What can neuroscience tell us about violent extremism? As a cognitive scientist who was part of the team that conducted the first ever set of brain scans of a radicalised population (that is, jihadist supporters), this is a question I encounter at conferences, during webinars and via social media posts. Often the question is meant rhetorically. Some social scientists have even accused me of conducting phrenology, a defunct discipline from the 19th century that is best known for looking at bumps on human skulls to make unfounded conclusions about the intellectual inferiority of certain ethnicities. My answer, if I choose to give one, is that neuroscience has much to contribute to our scientific understanding and in terms of offering practical insights. Moreover, these contributions are complimentary to rather than in competition with social and behavioural sciences.
In my experience, most social scientists and policy experts specialising in security-related issues fall on two ends of a spectrum when presented with neuroscientific data. One group is repulsed, at worst calling such research “Nazi science” or at best showing extreme scepticism about the encroachment of life sciences on what they see as something that should fall squarely within the purview of the social sciences. The other, much larger group takes the opposite position, displaying a bizarre fealty to colourful pictures of the human brain and showing a willingness to dismiss everything that they previously believed in order to usher in the findings from a “real science”.
Of course, both ends of this spectrum are overreactions. Neuroscientific research will always be subordinate to the social and behavioural sciences. It is the observations from such fields as sociology that allow neuroscientists to infer what must be going on inside the human brain given what we see at a social scale. Meanwhile, social neuroscience is largely a field that takes well-tested social psychology experiments and tries to replicate them inside things like brain scanners. Neuroscientific data is nothing more than an extra source of information that can help us to triangulate, along with social and behavioural science data, the causes of violent extremism and potentially lead to solutions as to preventing and countering them.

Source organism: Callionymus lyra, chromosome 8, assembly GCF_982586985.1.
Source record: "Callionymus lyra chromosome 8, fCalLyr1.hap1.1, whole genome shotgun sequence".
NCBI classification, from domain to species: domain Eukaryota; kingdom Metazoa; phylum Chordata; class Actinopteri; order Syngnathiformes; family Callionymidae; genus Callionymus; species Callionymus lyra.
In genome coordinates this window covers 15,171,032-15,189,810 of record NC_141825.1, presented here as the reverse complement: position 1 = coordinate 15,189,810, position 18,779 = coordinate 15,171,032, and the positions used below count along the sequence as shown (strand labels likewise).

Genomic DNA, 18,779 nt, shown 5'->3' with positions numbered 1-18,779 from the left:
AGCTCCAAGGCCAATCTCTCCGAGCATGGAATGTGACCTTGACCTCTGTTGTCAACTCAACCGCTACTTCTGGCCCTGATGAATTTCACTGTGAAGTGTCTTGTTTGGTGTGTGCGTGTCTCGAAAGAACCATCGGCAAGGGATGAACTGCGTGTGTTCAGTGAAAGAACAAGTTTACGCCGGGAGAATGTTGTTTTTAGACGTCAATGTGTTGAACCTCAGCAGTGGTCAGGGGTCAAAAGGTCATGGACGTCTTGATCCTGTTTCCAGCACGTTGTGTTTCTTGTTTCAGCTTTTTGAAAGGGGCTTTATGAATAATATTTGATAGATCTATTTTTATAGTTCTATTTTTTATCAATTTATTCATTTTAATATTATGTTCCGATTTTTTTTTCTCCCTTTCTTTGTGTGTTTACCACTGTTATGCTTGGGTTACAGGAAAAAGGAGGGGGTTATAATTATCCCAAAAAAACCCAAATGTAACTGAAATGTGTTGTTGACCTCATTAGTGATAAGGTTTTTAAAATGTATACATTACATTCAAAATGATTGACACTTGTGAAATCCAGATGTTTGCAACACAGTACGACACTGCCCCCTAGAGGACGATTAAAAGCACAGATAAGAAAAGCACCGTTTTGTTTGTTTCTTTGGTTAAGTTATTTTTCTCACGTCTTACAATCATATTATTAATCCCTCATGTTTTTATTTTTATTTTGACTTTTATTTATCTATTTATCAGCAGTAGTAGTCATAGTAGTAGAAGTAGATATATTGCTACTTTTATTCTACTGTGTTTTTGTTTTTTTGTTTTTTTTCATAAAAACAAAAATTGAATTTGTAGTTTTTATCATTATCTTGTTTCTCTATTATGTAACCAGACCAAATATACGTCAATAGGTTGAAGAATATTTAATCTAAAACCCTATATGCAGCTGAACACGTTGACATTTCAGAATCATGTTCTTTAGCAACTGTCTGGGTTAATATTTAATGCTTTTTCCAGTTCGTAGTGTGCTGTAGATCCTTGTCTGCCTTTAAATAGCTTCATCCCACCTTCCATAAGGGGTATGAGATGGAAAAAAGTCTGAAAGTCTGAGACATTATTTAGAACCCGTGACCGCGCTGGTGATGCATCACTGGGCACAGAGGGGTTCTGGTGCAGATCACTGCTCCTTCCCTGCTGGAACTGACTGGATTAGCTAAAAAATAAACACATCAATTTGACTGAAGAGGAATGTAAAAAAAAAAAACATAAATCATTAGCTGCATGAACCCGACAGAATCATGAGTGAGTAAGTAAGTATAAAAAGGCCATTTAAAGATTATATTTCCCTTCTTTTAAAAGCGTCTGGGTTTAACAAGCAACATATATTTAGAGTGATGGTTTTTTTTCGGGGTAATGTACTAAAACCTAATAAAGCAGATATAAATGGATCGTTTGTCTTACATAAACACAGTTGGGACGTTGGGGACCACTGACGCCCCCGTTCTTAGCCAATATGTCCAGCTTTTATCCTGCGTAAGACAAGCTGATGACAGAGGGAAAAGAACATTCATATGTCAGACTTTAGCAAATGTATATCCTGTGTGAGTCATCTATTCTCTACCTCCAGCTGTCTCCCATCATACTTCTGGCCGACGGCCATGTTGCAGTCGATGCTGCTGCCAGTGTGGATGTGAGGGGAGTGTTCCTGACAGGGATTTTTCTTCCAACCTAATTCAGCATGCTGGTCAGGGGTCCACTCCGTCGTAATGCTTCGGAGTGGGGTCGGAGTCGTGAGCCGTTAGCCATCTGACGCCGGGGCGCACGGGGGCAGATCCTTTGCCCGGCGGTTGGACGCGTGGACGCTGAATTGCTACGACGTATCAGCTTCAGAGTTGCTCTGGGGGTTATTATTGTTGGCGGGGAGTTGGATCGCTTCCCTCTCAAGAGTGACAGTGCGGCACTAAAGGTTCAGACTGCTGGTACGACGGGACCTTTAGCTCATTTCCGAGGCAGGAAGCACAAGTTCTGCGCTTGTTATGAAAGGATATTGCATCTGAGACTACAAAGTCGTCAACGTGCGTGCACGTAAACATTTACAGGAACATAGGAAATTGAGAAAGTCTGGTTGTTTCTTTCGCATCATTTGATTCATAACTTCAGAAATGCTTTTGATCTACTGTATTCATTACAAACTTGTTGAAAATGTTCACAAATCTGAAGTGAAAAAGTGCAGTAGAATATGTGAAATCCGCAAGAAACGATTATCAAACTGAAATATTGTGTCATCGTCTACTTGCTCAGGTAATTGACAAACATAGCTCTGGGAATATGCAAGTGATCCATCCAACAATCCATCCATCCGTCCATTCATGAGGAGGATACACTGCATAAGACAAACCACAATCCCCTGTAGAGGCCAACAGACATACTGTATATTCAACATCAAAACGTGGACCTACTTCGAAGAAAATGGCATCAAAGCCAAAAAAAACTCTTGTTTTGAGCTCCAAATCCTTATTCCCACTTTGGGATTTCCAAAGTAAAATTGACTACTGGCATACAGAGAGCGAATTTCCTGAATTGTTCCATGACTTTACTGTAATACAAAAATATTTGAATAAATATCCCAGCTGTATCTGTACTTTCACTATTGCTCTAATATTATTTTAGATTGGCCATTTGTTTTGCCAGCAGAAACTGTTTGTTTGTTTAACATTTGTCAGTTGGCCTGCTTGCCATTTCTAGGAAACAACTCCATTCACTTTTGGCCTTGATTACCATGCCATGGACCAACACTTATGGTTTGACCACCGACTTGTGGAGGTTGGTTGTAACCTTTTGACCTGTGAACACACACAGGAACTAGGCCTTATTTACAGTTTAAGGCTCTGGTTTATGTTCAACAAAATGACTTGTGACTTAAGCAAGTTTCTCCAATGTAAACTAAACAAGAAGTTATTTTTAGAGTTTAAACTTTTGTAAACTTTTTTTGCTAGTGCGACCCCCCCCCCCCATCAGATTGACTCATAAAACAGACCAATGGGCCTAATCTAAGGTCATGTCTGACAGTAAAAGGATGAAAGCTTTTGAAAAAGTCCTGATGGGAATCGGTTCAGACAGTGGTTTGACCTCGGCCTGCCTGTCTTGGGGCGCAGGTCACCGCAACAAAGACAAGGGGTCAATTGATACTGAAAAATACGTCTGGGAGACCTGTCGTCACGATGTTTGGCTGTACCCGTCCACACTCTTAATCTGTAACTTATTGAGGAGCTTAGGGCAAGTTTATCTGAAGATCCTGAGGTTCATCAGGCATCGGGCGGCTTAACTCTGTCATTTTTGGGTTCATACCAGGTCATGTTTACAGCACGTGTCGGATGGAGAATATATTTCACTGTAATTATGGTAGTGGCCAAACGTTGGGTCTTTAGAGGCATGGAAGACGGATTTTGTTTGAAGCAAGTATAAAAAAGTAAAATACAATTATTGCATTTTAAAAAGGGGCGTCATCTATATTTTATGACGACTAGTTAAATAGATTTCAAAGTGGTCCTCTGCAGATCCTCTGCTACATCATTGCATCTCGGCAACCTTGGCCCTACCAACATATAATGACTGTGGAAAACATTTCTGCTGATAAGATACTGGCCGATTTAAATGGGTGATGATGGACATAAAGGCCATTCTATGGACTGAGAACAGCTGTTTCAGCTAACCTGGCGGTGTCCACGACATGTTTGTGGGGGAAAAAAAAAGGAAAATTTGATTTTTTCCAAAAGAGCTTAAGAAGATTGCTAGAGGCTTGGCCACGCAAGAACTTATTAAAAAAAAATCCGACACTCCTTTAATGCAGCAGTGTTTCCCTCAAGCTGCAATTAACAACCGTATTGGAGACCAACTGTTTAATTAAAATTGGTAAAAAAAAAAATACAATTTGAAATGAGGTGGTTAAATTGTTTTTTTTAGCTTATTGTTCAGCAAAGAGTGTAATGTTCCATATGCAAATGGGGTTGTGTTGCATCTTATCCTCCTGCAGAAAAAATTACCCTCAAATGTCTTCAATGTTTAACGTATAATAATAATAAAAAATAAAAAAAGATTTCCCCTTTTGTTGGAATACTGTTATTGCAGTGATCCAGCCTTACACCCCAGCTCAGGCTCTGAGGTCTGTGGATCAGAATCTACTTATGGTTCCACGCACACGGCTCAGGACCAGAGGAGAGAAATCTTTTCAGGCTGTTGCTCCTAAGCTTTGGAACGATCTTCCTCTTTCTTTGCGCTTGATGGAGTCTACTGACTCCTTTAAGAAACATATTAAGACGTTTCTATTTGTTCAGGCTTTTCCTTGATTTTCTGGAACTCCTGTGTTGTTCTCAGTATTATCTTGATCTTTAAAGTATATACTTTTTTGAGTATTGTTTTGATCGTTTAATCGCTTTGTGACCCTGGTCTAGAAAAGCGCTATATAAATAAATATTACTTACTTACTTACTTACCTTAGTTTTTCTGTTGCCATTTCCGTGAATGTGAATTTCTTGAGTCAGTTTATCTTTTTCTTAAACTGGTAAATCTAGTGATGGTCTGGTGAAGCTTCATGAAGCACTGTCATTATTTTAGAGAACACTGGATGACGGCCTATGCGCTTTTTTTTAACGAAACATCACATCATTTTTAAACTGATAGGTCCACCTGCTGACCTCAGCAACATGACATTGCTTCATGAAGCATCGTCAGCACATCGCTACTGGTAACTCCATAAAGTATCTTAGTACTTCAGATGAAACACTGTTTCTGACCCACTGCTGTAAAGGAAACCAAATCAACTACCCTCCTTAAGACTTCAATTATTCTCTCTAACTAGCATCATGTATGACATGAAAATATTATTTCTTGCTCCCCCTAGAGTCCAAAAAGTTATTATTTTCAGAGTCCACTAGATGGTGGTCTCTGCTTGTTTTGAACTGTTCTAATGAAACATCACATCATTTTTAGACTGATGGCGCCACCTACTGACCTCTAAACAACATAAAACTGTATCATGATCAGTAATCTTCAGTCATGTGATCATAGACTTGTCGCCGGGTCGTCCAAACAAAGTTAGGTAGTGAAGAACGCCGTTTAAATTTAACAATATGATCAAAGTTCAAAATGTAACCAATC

Rational Actors Versus Devoted Actors
So, how does neuroscience work hand in glove with the social and behavioural sciences to explain violent extremism? Much of social science research looks at war and violent conflict through the lens of rational actor models. These are models positing that people make decisions by weighing self-interested advantages and disadvantages of a particular action. From this perspective, if the pros outweigh the cons, it is then rational to go to war, join a terrorist group, start an insurrection and so on.
While rational actor models certainly explain a lot, they are insufficient at explaining the data on radicalisation, the process by which someone’s mind changes to increase their likelihood of committing political violence. Many of those who join terrorist groups leave behind comfortable, secure and materially pleasurable existences to put their lives at risk in war-torn regions of the world. They are not being rational in a self-interested way; rather, they are being group- and value-interested. We call these people devoted actors: people who are willing to make extreme, costly sacrifices (including fighting and dying) for their primary identity group and their sacred values.
The concept of sacred values has been well developed in anthropology, sociology, political science and psychology. They are a subset of moral values that do not conform to instrumental (that is, reward and punishment) decision-making. In other words, adherence to sacred values cannot be explained using rational actor models. Instead, it seems to be a fundamental element of devoted actors. My colleagues and I wanted to see how peer-group dynamics interacted with sacred values to increase or decrease a radicalised person’s willingness to fight and die. In essence, we wanted to pinpoint how peer-group dynamics can move people closer to and further from violence, to inform counter-radicalisation programmes.
Social Exclusion Pushing Extremists Towards Violence